Home > Launch of Book on Real Estate Valuation Theory
Launch of Book on Real Estate Valuation Theory
16 May 2016 - 10:30
On 11 May, staff and guests celebrated the launch of Dr Manya Mooya’s book Real Estate Valuation Theory: A critical appraisal. The book is only the second book to be published in the Department of Construction Economics and Management. It was published by Springer, an esteemed publisher in the scientific world.
Dr Mooya is part of the Next Generation Professoriate programme which is a new initiative aimed at addressing the lack of senior black academics. “The publication of his book announces Dr Mooya’s arrival in this part of the world and globally,” said Professor Morrell, who is responsible for the Next Generation Professoriate programme.
Dr Manya Mooya and Mr Christopher Gavor, Valuer General.
The Valuer-General, Mr Christopher Gavor was the guest speaker at the launch and said, “Building on his many years of teaching the theory of valuation and his research, Dr Mooya has written a seminal book on the theory of property valuation. He tackles theory heads on, and proposes an alternative in its place.”
In the book Mooya deals with key problems that are relevant to the practice of valuation, such as valuation accuracy, client influence, and valuation under uncertain market conditions. “Mooya’s alternative perspective on these problems will, or should provoke intense debate,” said Gavor.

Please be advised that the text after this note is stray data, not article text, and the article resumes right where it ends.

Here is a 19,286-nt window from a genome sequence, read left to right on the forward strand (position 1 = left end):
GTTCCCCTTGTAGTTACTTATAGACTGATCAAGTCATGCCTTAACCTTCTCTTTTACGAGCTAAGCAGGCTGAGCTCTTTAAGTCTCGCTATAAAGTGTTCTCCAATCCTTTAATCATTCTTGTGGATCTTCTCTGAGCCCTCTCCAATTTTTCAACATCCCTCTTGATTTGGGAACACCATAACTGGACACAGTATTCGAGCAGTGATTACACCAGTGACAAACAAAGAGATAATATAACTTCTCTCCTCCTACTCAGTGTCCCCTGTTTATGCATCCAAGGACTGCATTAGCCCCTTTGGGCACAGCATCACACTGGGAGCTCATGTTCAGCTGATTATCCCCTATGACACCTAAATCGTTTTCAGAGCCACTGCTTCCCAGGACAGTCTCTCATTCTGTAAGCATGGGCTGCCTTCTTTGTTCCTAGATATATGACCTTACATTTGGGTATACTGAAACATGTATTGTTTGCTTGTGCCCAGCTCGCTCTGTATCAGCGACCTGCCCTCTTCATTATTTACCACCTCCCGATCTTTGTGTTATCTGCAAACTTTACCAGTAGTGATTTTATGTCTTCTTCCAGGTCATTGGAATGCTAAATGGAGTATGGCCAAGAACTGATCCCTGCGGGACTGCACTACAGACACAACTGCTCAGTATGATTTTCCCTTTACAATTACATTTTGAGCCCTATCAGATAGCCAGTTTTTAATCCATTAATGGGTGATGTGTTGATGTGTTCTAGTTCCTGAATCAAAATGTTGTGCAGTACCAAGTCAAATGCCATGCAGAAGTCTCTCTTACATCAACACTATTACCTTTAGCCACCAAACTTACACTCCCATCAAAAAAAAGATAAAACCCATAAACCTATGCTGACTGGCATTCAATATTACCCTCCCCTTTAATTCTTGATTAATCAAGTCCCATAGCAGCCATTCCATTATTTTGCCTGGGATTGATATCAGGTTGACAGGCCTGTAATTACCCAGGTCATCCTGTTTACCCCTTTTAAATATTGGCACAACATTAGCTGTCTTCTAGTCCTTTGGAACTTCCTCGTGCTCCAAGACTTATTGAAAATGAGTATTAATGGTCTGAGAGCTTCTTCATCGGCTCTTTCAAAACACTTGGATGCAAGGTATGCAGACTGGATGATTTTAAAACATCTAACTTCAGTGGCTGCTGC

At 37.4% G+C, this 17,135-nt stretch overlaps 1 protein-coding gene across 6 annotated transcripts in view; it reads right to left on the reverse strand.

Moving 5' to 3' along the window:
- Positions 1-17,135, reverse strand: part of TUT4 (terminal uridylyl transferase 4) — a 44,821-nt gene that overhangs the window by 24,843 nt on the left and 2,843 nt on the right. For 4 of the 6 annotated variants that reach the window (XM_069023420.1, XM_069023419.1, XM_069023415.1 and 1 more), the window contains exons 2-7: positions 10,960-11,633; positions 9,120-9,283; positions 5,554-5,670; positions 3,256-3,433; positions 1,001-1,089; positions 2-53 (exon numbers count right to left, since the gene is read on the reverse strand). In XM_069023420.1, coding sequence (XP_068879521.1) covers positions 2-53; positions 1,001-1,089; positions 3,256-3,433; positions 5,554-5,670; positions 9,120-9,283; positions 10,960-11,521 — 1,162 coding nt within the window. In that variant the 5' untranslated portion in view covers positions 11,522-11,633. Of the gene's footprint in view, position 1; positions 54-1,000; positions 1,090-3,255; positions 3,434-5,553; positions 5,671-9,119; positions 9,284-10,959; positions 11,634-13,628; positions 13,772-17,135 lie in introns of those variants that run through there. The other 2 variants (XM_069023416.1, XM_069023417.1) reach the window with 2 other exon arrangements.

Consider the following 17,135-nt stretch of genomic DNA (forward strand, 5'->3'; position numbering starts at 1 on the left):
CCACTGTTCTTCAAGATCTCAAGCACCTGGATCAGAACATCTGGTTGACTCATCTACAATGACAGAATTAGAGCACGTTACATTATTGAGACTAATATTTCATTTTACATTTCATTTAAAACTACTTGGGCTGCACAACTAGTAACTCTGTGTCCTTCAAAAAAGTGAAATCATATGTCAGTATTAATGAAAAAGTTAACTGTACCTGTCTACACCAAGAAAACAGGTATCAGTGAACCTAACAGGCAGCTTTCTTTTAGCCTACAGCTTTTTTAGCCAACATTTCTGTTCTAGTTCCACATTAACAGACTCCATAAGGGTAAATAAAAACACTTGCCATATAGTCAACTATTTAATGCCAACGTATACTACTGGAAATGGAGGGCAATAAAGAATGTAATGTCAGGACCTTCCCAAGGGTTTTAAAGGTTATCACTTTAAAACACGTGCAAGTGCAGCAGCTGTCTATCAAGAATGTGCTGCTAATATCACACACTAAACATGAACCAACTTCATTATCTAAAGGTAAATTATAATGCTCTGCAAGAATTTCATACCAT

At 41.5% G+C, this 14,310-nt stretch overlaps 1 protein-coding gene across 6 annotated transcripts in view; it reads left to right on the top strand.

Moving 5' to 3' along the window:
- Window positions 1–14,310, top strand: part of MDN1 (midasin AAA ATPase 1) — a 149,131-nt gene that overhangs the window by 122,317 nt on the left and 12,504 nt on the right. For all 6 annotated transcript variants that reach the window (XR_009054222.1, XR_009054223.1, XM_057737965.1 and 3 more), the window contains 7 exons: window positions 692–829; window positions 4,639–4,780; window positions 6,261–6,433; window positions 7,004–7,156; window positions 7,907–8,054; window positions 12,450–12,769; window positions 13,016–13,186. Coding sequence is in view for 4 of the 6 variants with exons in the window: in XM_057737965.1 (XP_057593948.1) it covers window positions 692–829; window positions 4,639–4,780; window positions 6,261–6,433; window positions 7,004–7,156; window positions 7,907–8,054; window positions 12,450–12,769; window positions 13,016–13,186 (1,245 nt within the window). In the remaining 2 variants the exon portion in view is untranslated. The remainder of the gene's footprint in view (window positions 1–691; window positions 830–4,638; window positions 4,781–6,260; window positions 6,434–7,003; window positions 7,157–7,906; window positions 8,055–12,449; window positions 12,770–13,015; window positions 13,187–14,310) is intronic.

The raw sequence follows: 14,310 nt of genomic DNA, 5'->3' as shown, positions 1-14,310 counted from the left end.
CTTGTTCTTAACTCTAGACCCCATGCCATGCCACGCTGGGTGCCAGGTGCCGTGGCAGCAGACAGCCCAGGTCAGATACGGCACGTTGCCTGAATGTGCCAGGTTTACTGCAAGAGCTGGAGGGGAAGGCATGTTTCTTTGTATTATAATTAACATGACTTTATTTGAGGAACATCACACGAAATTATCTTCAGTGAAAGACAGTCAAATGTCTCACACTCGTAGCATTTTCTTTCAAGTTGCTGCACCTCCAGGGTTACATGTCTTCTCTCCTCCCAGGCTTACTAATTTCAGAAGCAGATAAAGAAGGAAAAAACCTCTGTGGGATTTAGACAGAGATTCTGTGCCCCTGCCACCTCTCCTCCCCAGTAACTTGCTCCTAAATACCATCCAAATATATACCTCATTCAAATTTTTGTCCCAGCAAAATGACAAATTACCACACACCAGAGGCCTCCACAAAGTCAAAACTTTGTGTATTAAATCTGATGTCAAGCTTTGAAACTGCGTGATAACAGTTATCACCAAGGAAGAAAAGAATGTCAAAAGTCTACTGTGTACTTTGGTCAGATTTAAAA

Over the years, Mooya has made immense contributions to the valuation profession in South Africa. He wrote the policy document on which the Property Valuation Act is based, and which led to the establishment of the Officer of the Valuer General. His technical expertise is behind the translation of Section 25 (3) of the Constitution into an operational framework. He was also responsible for developing the regulations that will provide the legal basis for this framework.
Mooya has been running CPD courses for the valuation profession for a number of years. “These courses are highly regarded in the valuation profession in South Africa,” said Gavor. “Through these courses, practising valuers have access to training of a quality that is comparable to the best in the world.”
Rob McGaffin, a colleague in the Department of Construction Economics and Management, critiqued the book. He said that when he had first started reading the book, he thought that the contents of the book did not appear to reflect in the title of the book. He was looking for 'land economics' as is expected of valuation books, and then he realised that was the point Mooya wanted to make. “That we go back and question the underlying economic and philosophical basis upon which we define value today,” said McGaffin. “Mooya has shown an intellectual ability and bravery by giving us a succinct, logical and very well written framework to question the current status quo. The challenge is on us to do so.”